Dax: To quote Simon Le Bon.

Schoenberger: Dining certainly can have its explicit sexual aspects.

Dax: Why did you actually have candles on the tables? I don’t recall any Italian canteen that would have them.

Schoenberger: They don’t have them for a reason. That’s the key by the way to something I’d like to call the beauty of congruity. As soon as there’s a reason behind something it isn’t arbitrary anymore. Arbitrariness is ugly.

Dax: According to the old Bauhaus mantra form follows function?

Schoenberger: Exactly.

Dax: Candlelight invites the guests to stay longer at the restaurant after having finished dinner than necessary. You could generate a higher turnover if you serve a table twice or even three times a night. Especially if you don’t serve expensive wines.

Schoenberger: There are different kinds of candles. We had the cheapest plain white ones that you could get at Metro Cash & Carry. Believe it or not, having candles helps you to save energy big time. So, in fact we had our reasons too. If you ever should open a restaurant, remember my words.

Dax: In restaurants I have always appreciated it when I would notice the air of professional distance between the waiter and the guest. I am always suspicious when the staff of a restaurant would be too friendly or would try to fraternize with you. At the same time I embrace it when this professional distance turns into mutual respect or even esteem after some time. One night in the Quartiere Spagnolo in Naples I was almost thrown out of a small trattoria that served authentic Neapolitan cuisine just because I dared to answer a phone call. A couple of  visits later, I finally had a bottle of Lacryma Christi with the owner. I mentioned the thing with the phone and he started to talk. He told me that a brother of his who was running a small trattoria in some Naples outskirt once witnessed how a man was arranging a murder on his cell phone. In his trattoria. You never know if stories like this one are true or if they just have an element of truth. I mean, the movie The Man Who Shot Liberty Valance by John Ford is all about that. And quite some part of it is staged in the kitchen of a saloon. Anyways. I show a lot of respect when it comes to rules that apply in the smallest, oddest places. I mean, you’re always allowed to leave a restaurant if you can’t stand the heat.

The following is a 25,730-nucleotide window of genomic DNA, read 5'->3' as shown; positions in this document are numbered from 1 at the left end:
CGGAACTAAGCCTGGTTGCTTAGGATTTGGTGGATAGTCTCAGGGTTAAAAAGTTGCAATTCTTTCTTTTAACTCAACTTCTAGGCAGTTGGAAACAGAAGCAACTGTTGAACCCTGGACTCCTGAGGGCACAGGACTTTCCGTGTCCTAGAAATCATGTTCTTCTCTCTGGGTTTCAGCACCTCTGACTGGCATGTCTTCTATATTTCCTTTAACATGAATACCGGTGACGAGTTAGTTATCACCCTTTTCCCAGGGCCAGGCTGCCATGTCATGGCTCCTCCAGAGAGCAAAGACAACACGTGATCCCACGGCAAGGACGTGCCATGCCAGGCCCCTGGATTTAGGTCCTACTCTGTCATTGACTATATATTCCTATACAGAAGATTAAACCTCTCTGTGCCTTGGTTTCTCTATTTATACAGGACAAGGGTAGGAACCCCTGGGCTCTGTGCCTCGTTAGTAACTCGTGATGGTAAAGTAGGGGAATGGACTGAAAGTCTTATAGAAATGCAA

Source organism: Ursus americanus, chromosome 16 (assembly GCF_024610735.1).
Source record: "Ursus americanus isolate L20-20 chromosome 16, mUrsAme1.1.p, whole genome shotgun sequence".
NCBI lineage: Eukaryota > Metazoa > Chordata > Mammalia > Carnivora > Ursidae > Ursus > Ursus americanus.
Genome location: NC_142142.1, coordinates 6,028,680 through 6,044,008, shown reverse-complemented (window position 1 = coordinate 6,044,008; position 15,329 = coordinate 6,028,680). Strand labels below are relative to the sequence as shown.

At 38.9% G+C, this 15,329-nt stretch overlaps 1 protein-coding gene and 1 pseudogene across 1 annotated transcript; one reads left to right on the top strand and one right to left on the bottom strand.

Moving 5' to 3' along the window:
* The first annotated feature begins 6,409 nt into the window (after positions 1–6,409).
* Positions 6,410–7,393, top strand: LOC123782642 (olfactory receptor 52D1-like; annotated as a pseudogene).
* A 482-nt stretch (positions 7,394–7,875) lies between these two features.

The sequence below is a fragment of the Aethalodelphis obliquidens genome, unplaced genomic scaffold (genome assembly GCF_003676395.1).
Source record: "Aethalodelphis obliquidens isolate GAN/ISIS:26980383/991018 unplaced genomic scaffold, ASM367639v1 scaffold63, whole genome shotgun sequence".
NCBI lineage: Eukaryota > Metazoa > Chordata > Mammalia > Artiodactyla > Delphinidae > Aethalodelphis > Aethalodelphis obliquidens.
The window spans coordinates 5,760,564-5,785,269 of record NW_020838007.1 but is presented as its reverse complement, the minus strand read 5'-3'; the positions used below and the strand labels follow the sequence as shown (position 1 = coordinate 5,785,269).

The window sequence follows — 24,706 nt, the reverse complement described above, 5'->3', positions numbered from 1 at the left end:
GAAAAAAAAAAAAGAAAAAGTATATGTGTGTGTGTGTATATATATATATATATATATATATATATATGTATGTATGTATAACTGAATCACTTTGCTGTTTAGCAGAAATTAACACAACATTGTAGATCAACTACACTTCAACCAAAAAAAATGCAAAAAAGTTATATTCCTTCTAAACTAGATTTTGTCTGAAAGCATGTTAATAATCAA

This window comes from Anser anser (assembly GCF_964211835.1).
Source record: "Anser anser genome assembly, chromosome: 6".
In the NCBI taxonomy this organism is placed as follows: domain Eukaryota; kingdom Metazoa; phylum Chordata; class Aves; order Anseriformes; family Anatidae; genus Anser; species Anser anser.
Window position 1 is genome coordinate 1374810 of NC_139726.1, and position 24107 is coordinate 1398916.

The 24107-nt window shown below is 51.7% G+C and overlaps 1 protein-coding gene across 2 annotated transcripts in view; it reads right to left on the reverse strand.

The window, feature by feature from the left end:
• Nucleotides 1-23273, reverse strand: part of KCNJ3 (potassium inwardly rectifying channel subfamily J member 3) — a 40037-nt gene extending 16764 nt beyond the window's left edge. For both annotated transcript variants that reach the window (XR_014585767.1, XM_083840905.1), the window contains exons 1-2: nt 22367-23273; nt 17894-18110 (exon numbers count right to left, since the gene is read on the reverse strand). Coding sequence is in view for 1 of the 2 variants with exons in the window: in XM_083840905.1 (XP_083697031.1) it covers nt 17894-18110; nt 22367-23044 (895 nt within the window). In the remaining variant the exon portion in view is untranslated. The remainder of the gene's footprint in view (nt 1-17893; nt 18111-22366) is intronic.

Schoenberger: That’s true. Especially if you run a small restaurant with, say, six or seven tables you urgently have to keep people at a distance who don’t and won’t understand the importance of rules. The rules that apply in the kind of restaurants we are talking about are equally important as the quality of the food, the absence of muzak and everything else. The rules weave a powerful invisible grid that serves these spaces like a philosophy. But this counts for restaurants of the Bouillon Chartier size as well. That place would suffer severely if the waiters wouldn’t be allowed anymore to write the guest’s orders on the white paper tablecloth or if the managing director would replace the robust plain white plates with mint-colored, so-called ‘designer plates.’ The existence of the heavy white plates signalizes something to the knowing. If you understand how to read codes like these you can easily judge a restaurant at first sight. More often than not your observations will prove true.


Read the eigth episode of Fast Food here.